Pink Jargon: The Invisible Power of Scent & Music

You know that particular scent that brings out a rush of memories? The scent of curry that reminds you of the first time you had Indian cuisine and loved it, the sweet smell of your mother’s pillow that brings you closer to her when she’s away, the smell of fresh bakery that reminds you of spending time at your grandmother’s when you were little. That antiseptic smell that brings you unpleasant memories of your dentist and the scent of a particular perfume that reminds you of a distant relationship.

There is this song that makes me think of the summer I spent rubbing oil on myself in pursuit of a perfect tan (and getting burned). There’s another tune that reminds me of tagging along with my father on Friday mornings to Heliopolis Club. There’s that jingle that reminds me of my first mobile phone and one that brings back my first heartbreak.

And we all have a particular music album for each summer. No wonder AmrDiab released his new albums every summer, eh? (Ugh, I knew the guy must have done something right)

I had never thought of digging into this, but with this curfew and all, why not get a bit scientific and dig in my closet? I asked myself, why is scent such a powerful memory trigger?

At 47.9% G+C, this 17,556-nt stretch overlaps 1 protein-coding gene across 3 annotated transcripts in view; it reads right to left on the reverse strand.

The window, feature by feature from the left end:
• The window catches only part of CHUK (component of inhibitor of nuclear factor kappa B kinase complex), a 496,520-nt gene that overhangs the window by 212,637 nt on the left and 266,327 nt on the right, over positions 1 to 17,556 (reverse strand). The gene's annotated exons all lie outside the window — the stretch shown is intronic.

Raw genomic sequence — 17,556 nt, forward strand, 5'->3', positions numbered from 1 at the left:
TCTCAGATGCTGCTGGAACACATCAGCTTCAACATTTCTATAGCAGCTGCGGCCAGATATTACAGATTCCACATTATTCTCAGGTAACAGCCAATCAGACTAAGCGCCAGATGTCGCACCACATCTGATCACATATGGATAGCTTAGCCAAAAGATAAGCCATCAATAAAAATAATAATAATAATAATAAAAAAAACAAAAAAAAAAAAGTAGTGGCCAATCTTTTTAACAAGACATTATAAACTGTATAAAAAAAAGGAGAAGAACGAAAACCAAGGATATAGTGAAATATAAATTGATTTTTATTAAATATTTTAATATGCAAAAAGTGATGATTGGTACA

The olfactory nerve is located close to the amygdala, the area of the brain that is connected to the experience of emotion and emotional memory. This olfactory nerve is also very close to the hippocampus, which is associated with memory. (Sounds like gibberish). The actual ability to smell is highly linked to memory. Research has shown that when areas of the brain connected to memory are impaired, the ability to identify smells is quite weakened. To identify a scent, you must remember when you smelled it before and then connect it to something visual that occurred at the same time.

In brain scans, music lights up the medical prefrontal cortex (Yeah, it doesn’t make much sense to me either) but it triggers a memory that starts playing in your mind. In a sudden flash, you can see a place, a person, and an incident. The strongest responses to music-the ones that elicit vivid memories-cause the greatest activity on brain scans. In other words, human response to music is evidence that we are more than just flesh and blood, that we also have souls. All reactions to stimuli can be traced back to a reason. You pull your hand away from fire to avoid hurting yourself. You get butterflies in your stomach before a public speech because of the adrenaline pumping through your veins. But there is no evolutionary context that makes sense of people’s response to music. Music is proof that there is much more to us than biological and physiological mechanics.

So take a trip down to memory lane, dig out all those tapes and CDs and beats you listened to. We all somehow had eventful times along the way. Think of all the delicious scents you remember, find them and relive their moments. Don’t overdose on cookies though. We have too much time being locked in the comfort of our homes, it would be good to look back at our lives, reminisce and enjoy all the bits and pieces, we never thought we ever would. 

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